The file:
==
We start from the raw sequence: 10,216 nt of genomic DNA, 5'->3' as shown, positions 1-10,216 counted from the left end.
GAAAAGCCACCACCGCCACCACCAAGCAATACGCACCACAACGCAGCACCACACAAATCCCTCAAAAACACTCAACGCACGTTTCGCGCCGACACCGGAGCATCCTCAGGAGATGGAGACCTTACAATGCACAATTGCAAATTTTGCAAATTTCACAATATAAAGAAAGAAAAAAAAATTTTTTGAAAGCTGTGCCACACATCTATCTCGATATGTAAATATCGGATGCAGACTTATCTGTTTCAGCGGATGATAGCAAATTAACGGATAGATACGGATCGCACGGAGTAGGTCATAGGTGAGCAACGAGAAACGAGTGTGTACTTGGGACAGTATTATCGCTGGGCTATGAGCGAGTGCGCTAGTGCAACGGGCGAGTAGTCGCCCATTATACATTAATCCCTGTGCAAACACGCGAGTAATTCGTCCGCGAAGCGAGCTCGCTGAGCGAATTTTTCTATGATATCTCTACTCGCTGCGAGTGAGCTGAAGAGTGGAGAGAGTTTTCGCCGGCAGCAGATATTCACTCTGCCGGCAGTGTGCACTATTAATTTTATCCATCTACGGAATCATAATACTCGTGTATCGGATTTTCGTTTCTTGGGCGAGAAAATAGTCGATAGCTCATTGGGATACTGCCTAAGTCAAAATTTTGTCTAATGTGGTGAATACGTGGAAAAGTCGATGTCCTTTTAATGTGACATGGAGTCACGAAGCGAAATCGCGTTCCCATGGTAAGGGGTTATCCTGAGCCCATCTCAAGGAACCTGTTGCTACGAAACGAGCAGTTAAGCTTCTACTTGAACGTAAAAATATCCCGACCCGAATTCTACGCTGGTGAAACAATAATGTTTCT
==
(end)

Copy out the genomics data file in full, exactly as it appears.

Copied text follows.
We start from the raw sequence: 10,216 nt of genomic DNA, 5'->3' as shown, positions 1-10,216 counted from the left end.
GAAAAGCCACCACCGCCACCACCAAGCAATACGCACCACAACGCAGCACCACACAAATCCCTCAAAAACACTCAACGCACGTTTCGCGCCGACACCGGAGCATCCTCAGGAGATGGAGACCTTACAATGCACAATTGCAAATTTTGCAAATTTCACAATATAAAGAAAGAAAAAAAAATTTTTTGAAAGCTGTGCCACACATCTATCTCGATATGTAAATATCGGATGCAGACTTATCTGTTTCAGCGGATGATAGCAAATTAACGGATAGATACGGATCGCACGGAGTAGGTCATAGGTGAGCAACGAGAAACGAGTGTGTACTTGGGACAGTATTATCGCTGGGCTATGAGCGAGTGCGCTAGTGCAACGGGCGAGTAGTCGCCCATTATACATTAATCCCTGTGCAAACACGCGAGTAATTCGTCCGCGAAGCGAGCTCGCTGAGCGAATTTTTCTATGATATCTCTACTCGCTGCGAGTGAGCTGAAGAGTGGAGAGAGTTTTCGCCGGCAGCAGATATTCACTCTGCCGGCAGTGTGCACTATTAATTTTATCCATCTACGGAATCATAATACTCGTGTATCGGATTTTCGTTTCTTGGGCGAGAAAATAGTCGATAGCTCATTGGGATACTGCCTAAGTCAAAATTTTGTCTAATGTGGTGAATACGTGGAAAAGTCGATGTCCTTTTAATGTGACATGGAGTCACGAAGCGAAATCGCGTTCCCATGGTAAGGGGTTATCCTGAGCCCATCTCAAGGAACCTGTTGCTACGAAACGAGCAGTTAAGCTTCTACTTGAACGTAAAAATATCCCGACCCGAATTCTACGCTGGTGAAACAATAATGTTTCT